Deafness and Social Cues: It’s Environment, Not Brain Circuitry

Summary: Recent findings reveal an important insight into the social struggles of deaf individuals: it’s the environment, not their brains, that poses challenges.

This research debunked the myth that hearing impairment alters the brain’s social circuits. By comparing neuroimaging studies of deaf and hearing participants during social tasks, it was found that both groups use the same brain regions.

However, deaf individuals rely more on areas linked to visual cues like signing and lip reading.

Key Facts:

  1. Deafness doesn’t affect the brain mechanisms supporting social skills.
  2. Both deaf and hearing individuals use the same brain regions during social tasks.
  3. Deaf individuals show enhanced activation in areas for processing visual social cues.

Source: Wiley

Hearing impairment may cause difficulties in social interactions, but new research indicates that social struggles experienced by deaf individuals are likely not due to brain alterations but rather due to non-supportive environments.

The findings, which are published in Human Brain Mapping, suggest that deafness does not affect the mechanisms and brain circuits supporting social skills.

This shows a model of a head.
Deaf individuals showed greater activation in regions involved in processing social information from visual inputs (such as signs and lip reading). Credit: Neuroscience News

For the research, investigators analyzed published neuroimaging studies focusing on social perception in deaf versus hearing participants.

Results indicated that both deaf and hearing participants recruited the same brain regions when performing different social tasks.

Deaf individuals showed greater activation in regions involved in processing social information from visual inputs (such as signs and lip reading).

“Promoting learning of sign language in hearing individuals, as well as providing salient visual cues in social situations, would facilitate social inclusion of deaf individuals,” the authors wrote.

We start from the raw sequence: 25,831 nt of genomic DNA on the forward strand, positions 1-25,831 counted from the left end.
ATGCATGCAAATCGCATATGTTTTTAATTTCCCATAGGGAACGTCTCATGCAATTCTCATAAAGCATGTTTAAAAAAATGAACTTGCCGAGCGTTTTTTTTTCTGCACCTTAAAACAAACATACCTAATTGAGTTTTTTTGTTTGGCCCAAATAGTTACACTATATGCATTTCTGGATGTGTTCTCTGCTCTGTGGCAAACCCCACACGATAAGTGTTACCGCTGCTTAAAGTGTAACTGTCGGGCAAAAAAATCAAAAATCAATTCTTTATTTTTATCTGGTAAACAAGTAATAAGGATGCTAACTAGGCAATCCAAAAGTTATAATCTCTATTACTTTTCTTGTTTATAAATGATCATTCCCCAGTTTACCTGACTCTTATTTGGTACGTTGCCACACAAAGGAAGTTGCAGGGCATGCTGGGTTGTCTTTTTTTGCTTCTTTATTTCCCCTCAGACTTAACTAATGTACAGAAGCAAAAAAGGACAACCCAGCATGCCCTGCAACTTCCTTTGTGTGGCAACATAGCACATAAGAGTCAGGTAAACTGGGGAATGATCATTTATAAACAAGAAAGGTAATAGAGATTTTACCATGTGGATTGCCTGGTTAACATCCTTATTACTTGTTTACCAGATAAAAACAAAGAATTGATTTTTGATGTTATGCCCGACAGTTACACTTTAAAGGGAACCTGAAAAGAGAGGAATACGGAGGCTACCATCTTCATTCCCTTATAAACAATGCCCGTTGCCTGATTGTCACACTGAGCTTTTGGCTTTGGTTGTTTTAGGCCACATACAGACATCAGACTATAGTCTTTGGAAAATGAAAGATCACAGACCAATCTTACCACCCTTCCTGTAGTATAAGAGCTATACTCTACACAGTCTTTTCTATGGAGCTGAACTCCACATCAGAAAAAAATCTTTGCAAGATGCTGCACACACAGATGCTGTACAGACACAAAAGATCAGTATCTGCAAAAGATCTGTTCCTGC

About this social and auditory neuroscience research news

Author: Sara Henning-Stout
Source: Wiley
Contact: Sara Henning-Stout – Wiley
Image: The image is credited to Neuroscience News

Original Research: Open access.
Social perception in deaf individuals: a meta-analysis of neuroimaging studies” by Maria Arioli et al. Human Brain Mapping


Social perception in deaf individuals: a meta-analysis of neuroimaging studies

Deaf individuals may report difficulties in social interactions. However, whether these difficulties depend on deafness affecting social brain circuits is controversial.

Here, we report the first meta-analysis comparing brain activations of hearing and (prelingually) deaf individuals during social perception.

Our findings showed that deafness does not impact on the functional mechanisms supporting social perception. Indeed, both deaf and hearing control participants recruited regions of the action observation network during performance of different social tasks employing visual stimuli, and including biological motion perception, face identification, action observation, viewing, identification and memory for signs and lip reading.

Moreover, we found increased recruitment of the superior-middle temporal cortex in deaf individuals compared with hearing participants, suggesting a preserved and augmented function during social communication based on signs and lip movements.

Overall, our meta-analysis suggests that social difficulties experienced by deaf individuals are unlikely to be associated with brain alterations but may rather depend on non-supportive environments.

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